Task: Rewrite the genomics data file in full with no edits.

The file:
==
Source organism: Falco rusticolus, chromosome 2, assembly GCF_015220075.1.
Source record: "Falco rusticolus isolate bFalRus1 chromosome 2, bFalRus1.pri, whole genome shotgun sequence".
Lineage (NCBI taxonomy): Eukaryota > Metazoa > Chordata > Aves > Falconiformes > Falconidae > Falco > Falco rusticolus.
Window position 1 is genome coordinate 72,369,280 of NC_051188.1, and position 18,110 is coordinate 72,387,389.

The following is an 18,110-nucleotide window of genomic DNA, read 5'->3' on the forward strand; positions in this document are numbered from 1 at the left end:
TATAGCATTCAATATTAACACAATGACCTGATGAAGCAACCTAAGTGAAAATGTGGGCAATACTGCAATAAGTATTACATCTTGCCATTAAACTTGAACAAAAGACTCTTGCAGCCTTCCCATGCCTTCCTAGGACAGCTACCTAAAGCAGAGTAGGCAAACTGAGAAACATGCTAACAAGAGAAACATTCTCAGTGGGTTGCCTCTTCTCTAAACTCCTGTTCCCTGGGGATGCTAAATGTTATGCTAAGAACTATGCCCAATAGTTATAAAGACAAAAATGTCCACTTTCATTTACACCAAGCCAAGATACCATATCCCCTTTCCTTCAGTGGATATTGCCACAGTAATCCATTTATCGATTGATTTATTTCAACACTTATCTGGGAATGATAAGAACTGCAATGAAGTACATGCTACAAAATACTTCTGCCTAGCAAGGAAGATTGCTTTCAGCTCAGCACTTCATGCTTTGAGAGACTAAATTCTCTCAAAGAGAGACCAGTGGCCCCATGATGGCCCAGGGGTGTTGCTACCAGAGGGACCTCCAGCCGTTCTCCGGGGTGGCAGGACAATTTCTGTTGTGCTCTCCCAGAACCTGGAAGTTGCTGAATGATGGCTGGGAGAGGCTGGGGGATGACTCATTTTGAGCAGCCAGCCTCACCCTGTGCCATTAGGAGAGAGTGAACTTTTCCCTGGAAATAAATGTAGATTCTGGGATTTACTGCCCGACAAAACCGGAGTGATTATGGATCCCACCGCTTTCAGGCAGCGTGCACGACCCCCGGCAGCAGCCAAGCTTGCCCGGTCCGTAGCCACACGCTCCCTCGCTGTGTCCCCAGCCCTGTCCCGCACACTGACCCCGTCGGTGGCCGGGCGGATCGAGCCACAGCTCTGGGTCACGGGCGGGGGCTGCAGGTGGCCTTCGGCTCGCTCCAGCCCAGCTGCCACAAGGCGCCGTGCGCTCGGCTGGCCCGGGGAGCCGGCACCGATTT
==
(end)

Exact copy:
Source organism: Falco rusticolus, chromosome 2, assembly GCF_015220075.1.
Source record: "Falco rusticolus isolate bFalRus1 chromosome 2, bFalRus1.pri, whole genome shotgun sequence".
Lineage (NCBI taxonomy): Eukaryota > Metazoa > Chordata > Aves > Falconiformes > Falconidae > Falco > Falco rusticolus.
Window position 1 is genome coordinate 72,369,280 of NC_051188.1, and position 18,110 is coordinate 72,387,389.

The following is an 18,110-nucleotide window of genomic DNA, read 5'->3' on the forward strand; positions in this document are numbered from 1 at the left end:
TATAGCATTCAATATTAACACAATGACCTGATGAAGCAACCTAAGTGAAAATGTGGGCAATACTGCAATAAGTATTACATCTTGCCATTAAACTTGAACAAAAGACTCTTGCAGCCTTCCCATGCCTTCCTAGGACAGCTACCTAAAGCAGAGTAGGCAAACTGAGAAACATGCTAACAAGAGAAACATTCTCAGTGGGTTGCCTCTTCTCTAAACTCCTGTTCCCTGGGGATGCTAAATGTTATGCTAAGAACTATGCCCAATAGTTATAAAGACAAAAATGTCCACTTTCATTTACACCAAGCCAAGATACCATATCCCCTTTCCTTCAGTGGATATTGCCACAGTAATCCATTTATCGATTGATTTATTTCAACACTTATCTGGGAATGATAAGAACTGCAATGAAGTACATGCTACAAAATACTTCTGCCTAGCAAGGAAGATTGCTTTCAGCTCAGCACTTCATGCTTTGAGAGACTAAATTCTCTCAAAGAGAGACCAGTGGCCCCATGATGGCCCAGGGGTGTTGCTACCAGAGGGACCTCCAGCCGTTCTCCGGGGTGGCAGGACAATTTCTGTTGTGCTCTCCCAGAACCTGGAAGTTGCTGAATGATGGCTGGGAGAGGCTGGGGGATGACTCATTTTGAGCAGCCAGCCTCACCCTGTGCCATTAGGAGAGAGTGAACTTTTCCCTGGAAATAAATGTAGATTCTGGGATTTACTGCCCGACAAAACCGGAGTGATTATGGATCCCACCGCTTTCAGGCAGCGTGCACGACCCCCGGCAGCAGCCAAGCTTGCCCGGTCCGTAGCCACACGCTCCCTCGCTGTGTCCCCAGCCCTGTCCCGCACACTGACCCCGTCGGTGGCCGGGCGGATCGAGCCACAGCTCTGGGTCACGGGCGGGGGCTGCAGGTGGCCTTCGGCTCGCTCCAGCCCAGCTGCCACAAGGCGCCGTGCGCTCGGCTGGCCCGGGGAGCCGGCACCGATTT